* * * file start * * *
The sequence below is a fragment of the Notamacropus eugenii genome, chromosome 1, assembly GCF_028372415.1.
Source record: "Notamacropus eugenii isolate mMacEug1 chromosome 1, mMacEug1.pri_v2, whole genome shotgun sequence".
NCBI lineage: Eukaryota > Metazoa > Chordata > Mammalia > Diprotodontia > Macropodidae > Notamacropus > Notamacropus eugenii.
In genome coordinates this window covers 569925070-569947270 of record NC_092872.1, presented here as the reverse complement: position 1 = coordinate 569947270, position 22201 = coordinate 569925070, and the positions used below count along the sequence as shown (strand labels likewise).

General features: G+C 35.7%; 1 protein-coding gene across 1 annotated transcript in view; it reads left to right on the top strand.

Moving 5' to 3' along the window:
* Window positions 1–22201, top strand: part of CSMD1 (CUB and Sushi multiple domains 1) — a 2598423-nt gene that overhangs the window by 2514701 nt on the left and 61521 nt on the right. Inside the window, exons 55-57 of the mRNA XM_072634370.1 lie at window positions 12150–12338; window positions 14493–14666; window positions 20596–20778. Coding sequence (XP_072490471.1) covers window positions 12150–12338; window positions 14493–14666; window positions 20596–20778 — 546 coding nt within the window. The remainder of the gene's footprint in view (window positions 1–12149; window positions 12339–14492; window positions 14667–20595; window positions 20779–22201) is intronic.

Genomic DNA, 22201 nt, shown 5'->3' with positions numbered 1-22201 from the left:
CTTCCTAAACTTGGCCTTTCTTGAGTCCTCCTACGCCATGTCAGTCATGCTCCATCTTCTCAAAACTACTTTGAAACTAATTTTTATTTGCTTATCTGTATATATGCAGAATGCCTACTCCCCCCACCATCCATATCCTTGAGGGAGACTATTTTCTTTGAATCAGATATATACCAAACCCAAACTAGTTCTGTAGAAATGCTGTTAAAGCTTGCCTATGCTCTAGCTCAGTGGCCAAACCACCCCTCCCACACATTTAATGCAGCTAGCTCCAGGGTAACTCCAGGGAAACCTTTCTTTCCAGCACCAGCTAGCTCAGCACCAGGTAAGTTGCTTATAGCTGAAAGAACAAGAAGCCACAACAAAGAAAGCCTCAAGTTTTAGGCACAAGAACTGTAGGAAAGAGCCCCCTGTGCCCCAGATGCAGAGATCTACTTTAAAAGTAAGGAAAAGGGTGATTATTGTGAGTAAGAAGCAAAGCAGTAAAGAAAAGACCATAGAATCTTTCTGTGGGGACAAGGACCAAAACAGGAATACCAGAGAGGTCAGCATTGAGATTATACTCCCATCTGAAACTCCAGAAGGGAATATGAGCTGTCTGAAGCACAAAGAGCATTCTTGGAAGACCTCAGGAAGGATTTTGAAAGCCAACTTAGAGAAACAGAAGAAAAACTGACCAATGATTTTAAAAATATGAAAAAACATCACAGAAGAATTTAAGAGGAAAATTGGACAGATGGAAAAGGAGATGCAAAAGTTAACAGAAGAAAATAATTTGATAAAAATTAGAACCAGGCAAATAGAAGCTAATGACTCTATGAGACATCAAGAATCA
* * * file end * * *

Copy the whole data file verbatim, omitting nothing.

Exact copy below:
The sequence below is a fragment of the Notamacropus eugenii genome, chromosome 1, assembly GCF_028372415.1.
Source record: "Notamacropus eugenii isolate mMacEug1 chromosome 1, mMacEug1.pri_v2, whole genome shotgun sequence".
NCBI lineage: Eukaryota > Metazoa > Chordata > Mammalia > Diprotodontia > Macropodidae > Notamacropus > Notamacropus eugenii.
In genome coordinates this window covers 569925070-569947270 of record NC_092872.1, presented here as the reverse complement: position 1 = coordinate 569947270, position 22201 = coordinate 569925070, and the positions used below count along the sequence as shown (strand labels likewise).

General features: G+C 35.7%; 1 protein-coding gene across 1 annotated transcript in view; it reads left to right on the top strand.

Moving 5' to 3' along the window:
* Window positions 1–22201, top strand: part of CSMD1 (CUB and Sushi multiple domains 1) — a 2598423-nt gene that overhangs the window by 2514701 nt on the left and 61521 nt on the right. Inside the window, exons 55-57 of the mRNA XM_072634370.1 lie at window positions 12150–12338; window positions 14493–14666; window positions 20596–20778. Coding sequence (XP_072490471.1) covers window positions 12150–12338; window positions 14493–14666; window positions 20596–20778 — 546 coding nt within the window. The remainder of the gene's footprint in view (window positions 1–12149; window positions 12339–14492; window positions 14667–20595; window positions 20779–22201) is intronic.

Genomic DNA, 22201 nt, shown 5'->3' with positions numbered 1-22201 from the left:
CTTCCTAAACTTGGCCTTTCTTGAGTCCTCCTACGCCATGTCAGTCATGCTCCATCTTCTCAAAACTACTTTGAAACTAATTTTTATTTGCTTATCTGTATATATGCAGAATGCCTACTCCCCCCACCATCCATATCCTTGAGGGAGACTATTTTCTTTGAATCAGATATATACCAAACCCAAACTAGTTCTGTAGAAATGCTGTTAAAGCTTGCCTATGCTCTAGCTCAGTGGCCAAACCACCCCTCCCACACATTTAATGCAGCTAGCTCCAGGGTAACTCCAGGGAAACCTTTCTTTCCAGCACCAGCTAGCTCAGCACCAGGTAAGTTGCTTATAGCTGAAAGAACAAGAAGCCACAACAAAGAAAGCCTCAAGTTTTAGGCACAAGAACTGTAGGAAAGAGCCCCCTGTGCCCCAGATGCAGAGATCTACTTTAAAAGTAAGGAAAAGGGTGATTATTGTGAGTAAGAAGCAAAGCAGTAAAGAAAAGACCATAGAATCTTTCTGTGGGGACAAGGACCAAAACAGGAATACCAGAGAGGTCAGCATTGAGATTATACTCCCATCTGAAACTCCAGAAGGGAATATGAGCTGTCTGAAGCACAAAGAGCATTCTTGGAAGACCTCAGGAAGGATTTTGAAAGCCAACTTAGAGAAACAGAAGAAAAACTGACCAATGATTTTAAAAATATGAAAAAACATCACAGAAGAATTTAAGAGGAAAATTGGACAGATGGAAAAGGAGATGCAAAAGTTAACAGAAGAAAATAATTTGATAAAAATTAGAACCAGGCAAATAGAAGCTAATGACTCTATGAGACATCAAGAATCA